'Remove my name' Hodge tells Hall of Fame

'Remove my name' Hodge tells Hall of Fame

Confessed drug cheat Stephen Hodge has asked to be removed from the ACTSport Hall of Fame.

Former Tour de France rider Hodge shocked the Canberra cycling community last week by admitting he had taken performance enhancing drugs during his career.

Canberra cyclist Stephen Hodge.

Canberra cyclist Stephen Hodge.Credit:Martin Jones

Less than 24 hours after the UCI stripped Lance Armstrong of his seven Tour de France titles and banned him from the sport for life, Hodge wants to be taken out of the Hall of Fame.

Hodge wrote a letter to the ACT Government, which has been forwarded to ACTSport, volunteering to be removed because he didn't think it was appropriate he remain alongside the capital's sporting elite.


He was added to the ACTSport Hall of Fame in 2002.

Hodge has been one of the capital’s highest-profile cyclists.

He was a member of the Hall of Fame and the criterium circuit at Mt Stromlo was named in his honour.

Hodge asked the ACT Government to have his name removed from the Hall of Fame.

However, there has been no decision made on whether the criterium circuit at Mt Stromlo will continue to bear his name.

With the results of the ACT election yet to be decided, the government will not change the name of the track.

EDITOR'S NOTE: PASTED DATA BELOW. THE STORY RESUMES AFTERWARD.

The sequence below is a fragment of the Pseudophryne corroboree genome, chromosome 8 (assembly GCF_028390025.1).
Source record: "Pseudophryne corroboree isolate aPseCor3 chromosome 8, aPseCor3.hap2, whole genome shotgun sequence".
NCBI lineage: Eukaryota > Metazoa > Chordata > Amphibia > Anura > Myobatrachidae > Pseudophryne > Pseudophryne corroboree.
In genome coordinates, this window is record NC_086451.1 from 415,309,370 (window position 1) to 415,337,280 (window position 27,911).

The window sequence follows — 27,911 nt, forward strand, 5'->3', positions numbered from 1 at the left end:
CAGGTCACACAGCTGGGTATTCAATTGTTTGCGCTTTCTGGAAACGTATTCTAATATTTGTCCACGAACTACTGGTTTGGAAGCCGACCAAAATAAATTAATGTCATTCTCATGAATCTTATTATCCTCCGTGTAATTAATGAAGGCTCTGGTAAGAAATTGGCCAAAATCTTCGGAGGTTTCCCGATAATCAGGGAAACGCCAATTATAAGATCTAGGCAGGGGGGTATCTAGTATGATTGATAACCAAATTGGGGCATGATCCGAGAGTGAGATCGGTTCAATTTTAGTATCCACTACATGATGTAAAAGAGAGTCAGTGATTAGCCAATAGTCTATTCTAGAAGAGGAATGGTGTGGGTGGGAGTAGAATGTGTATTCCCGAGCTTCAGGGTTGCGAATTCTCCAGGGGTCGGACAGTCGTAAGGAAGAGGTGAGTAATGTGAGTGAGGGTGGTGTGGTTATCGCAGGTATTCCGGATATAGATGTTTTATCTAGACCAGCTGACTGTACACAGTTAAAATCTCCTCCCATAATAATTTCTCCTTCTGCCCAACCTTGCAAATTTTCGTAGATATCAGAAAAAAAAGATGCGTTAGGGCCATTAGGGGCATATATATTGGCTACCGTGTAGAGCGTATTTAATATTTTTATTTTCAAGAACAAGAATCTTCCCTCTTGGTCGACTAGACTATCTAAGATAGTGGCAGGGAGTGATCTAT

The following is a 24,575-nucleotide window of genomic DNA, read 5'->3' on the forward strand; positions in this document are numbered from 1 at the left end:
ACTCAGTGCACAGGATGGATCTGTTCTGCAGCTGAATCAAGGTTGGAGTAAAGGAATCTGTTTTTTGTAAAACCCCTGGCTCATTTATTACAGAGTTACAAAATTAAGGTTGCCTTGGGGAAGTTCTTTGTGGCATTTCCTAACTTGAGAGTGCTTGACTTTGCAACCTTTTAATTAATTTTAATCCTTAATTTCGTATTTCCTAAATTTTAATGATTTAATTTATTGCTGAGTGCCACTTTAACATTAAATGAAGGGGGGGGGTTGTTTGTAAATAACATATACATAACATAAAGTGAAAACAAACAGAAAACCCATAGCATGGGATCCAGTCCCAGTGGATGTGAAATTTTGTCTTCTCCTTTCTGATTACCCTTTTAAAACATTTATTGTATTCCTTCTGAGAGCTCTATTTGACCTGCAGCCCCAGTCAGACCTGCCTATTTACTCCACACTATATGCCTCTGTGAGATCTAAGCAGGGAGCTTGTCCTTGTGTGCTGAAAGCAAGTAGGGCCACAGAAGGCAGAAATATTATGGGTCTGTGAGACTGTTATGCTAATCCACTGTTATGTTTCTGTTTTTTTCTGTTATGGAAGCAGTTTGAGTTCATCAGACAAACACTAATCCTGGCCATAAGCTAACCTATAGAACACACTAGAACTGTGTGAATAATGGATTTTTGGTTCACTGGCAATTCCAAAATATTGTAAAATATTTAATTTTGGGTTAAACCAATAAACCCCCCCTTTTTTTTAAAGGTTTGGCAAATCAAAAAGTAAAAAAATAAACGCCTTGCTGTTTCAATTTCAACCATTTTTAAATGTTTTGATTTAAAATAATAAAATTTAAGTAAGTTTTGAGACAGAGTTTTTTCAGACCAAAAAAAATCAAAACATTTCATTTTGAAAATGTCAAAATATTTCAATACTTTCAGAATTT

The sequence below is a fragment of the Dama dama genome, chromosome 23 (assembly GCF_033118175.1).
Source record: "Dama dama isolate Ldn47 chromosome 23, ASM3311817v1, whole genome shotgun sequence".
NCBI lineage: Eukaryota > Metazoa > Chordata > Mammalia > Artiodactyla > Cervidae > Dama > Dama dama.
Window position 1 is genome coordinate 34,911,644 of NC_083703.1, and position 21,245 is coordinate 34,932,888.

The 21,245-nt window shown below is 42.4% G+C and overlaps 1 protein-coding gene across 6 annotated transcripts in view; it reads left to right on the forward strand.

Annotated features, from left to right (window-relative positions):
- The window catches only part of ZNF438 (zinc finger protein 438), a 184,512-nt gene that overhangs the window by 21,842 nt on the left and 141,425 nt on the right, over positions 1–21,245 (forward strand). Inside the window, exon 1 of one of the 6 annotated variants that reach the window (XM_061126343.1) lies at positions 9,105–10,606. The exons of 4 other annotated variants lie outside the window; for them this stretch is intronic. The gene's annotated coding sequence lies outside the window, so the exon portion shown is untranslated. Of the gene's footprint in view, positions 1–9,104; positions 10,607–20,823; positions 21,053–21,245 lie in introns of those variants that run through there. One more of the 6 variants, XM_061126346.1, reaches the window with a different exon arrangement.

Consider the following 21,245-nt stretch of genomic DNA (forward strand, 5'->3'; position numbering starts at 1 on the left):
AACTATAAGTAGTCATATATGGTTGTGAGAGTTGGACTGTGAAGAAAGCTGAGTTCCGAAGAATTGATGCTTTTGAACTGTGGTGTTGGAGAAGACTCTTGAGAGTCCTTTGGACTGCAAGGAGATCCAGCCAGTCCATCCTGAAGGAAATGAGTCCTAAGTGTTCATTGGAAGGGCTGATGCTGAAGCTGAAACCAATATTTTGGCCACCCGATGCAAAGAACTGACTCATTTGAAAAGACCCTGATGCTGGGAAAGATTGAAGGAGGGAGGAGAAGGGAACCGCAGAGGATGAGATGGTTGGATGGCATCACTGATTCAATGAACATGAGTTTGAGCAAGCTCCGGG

The government cannot remove Hodge from the Hall of Fame.

The Hall of Fame is run by ACTSport and it is understood the organisation’s bosses spoke on the weekend about putting a process in place to consider Hodge’s position.

Hodge resigned as Cycling Australia president on Friday after opening up about his drug use.

He used EPO and cortisone from 1989 for six seasons.

Hodge competed at the Atlanta Olympic Games in 1996, raced in 10 world championships, six Tours de France and got to a world ranking of 40.

He has mentored a generation of Canberra cyclists, but his imaged was tainted when he revealed he was part of cycling’s drug culture.

Stephen Hodge's letter to the ACT Sports Hall of Fame

Following my resignation from my position as director of the board of Cycling Australia on Friday the 19th of October, my public declaration are the reasons I am writing to you in the absence of a current serving Minister For Sport to propose that my name be removed from the ACT Sport Hall of Fame.

I believe that most ACT residents would agree with me that given my admission of use of performance enhancing substances, it is inappropriate to be recognised in this way.

While the work to establish the Stromlo Forest Park criterium cycling circuit was post my competitive cycling career, it is also based on my reputation as a pro cyclist and I would support any action the ACT Government deems appropriate in this matter.


Kind regards,

Stephen Hodge

Chris Dutton is the sports editor at The Canberra Times.

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